Success Story Interview - Corrine Jackson

An Interview with Corrine Jackson (coryleslie on QT) upon receiving an offer of representation from agent Laura Bradford of Bradford Literary Agency.


QT: Can you tell us a little bit about the book for which you've found representation? What inspired you to write it?
Corrine Jackson:
Touched is a young adult novel about Remy, a teen from an abusive home, who can heal people with her touch. When the father who abandoned her takes custody of her, she must deal with living with his new family in a new town. Enter local boy Asher Blackwell who has powers of his own and the infuriating ability to test Remy’s growing abilities. The secrets these two keep from each other could kill them both.

In November 2008, I’d read a few YA books that had female MCs that always seemed to be waiting on a man to save them. The classic damsel in distress. I longed to read about a strong girl who is a survivor, one who is out there trying to save others instead of the other way around. But I wanted her to be a realistic heroine, almost a heroine in spite of herself. This girl is scarred by her family, and I wanted to explore how complicated it is to love the very people who have damaged you the most. And so, Touched was born.
QT: How long have you been writing?
Corrine Jackson:
I’ve been writing with purpose for the last couple of years, but I’ve have short stories I wrote in grade school.
QT: How long have you been working on this book?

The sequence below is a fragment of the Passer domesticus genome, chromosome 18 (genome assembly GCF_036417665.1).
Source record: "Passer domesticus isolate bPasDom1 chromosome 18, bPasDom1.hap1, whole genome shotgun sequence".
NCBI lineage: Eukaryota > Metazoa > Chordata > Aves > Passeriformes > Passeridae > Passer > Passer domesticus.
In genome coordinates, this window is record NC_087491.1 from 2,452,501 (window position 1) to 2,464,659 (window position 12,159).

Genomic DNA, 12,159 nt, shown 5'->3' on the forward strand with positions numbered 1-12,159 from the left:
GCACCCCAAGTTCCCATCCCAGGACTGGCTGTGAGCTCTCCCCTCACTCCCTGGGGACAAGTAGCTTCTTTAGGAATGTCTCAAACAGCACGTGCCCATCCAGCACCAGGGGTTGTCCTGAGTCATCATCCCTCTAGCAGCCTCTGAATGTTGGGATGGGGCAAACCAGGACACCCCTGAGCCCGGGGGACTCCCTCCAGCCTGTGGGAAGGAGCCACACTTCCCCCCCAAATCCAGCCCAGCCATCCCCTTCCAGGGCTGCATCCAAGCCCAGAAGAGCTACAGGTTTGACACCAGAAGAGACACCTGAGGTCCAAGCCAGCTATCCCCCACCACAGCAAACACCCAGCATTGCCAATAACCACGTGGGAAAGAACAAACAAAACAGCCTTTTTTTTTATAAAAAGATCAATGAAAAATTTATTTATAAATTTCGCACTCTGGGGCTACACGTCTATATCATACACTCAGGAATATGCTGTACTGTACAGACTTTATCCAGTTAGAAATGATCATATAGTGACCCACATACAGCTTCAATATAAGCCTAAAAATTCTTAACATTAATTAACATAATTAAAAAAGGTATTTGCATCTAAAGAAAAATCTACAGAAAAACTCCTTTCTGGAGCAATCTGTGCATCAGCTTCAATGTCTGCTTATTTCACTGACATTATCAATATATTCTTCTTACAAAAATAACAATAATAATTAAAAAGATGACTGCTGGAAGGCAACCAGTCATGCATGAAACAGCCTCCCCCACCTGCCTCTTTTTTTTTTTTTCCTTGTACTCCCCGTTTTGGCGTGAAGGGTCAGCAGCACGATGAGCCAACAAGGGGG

Corrine Jackson:
The actual writing time was very short. I started in December 2008 and finished in March 2009. Then came the editing, which I worked on across several months.
QT: Was there ever a time you felt like giving up, and what helped you to stay on course?
Corrine Jackson:
That point came in December. I received eight requests for my manuscript, but nothing seemed to be happening with them. The Absolute Write forums and the friends I found there kept me writing when I wanted to give up. Plus, my family is amazing. They knew I was struggling so for Christmas they surprised me with two bound copies of my novel. They wanted to remind me how much they believed in me, and it worked.
QT: Is this your first book?
Corrine Jackson:
QT: Do you have any formal writing training?
Corrine Jackson:
I have a Master’s in English, and I’m working on an MFA in Creative Writing.
QT: Do you follow a writing routine or schedule?
Corrine Jackson:
I have a full time career aside from writing. I typically put in my 8-10 hour day and then head to my local 24-hour Starbucks to get in several hours of writing. The weekends are usually a writing extravaganza. When working on Touched, I wrote seven days a week. I just couldn’t wait to get the story out.
QT: How many times did you re-write/edit your book?
Corrine Jackson:
I can count them all if I use both fingers and toes. The edits only make the story better.
QT: Did you have beta readers for your book?
Corrine Jackson:
Absolutely. Every reader offers a different POV. Some point out grammar issues, some plot problems, and others have a gift for telling you what they love. I had one reader who read my chapters as I finished them, and that friend’s excitement and appetite for the next chapter kept me writing. Then I had readers to ground me once the writing was finished and the editing began.
QT: Did you outline your book, or do you write from the hip?
Corrine Jackson:
The first 40-50 pages were written from the hip. Then I started outlining. I’m not that strict with my outline, though. Mostly it keeps me on track with plot points, but I like to allow room for surprises. I also had to use tables to keep track of my hero and heroine’s powers as things got more complicated.
QT: How long have you been querying for this book? Other books?
Corrine Jackson: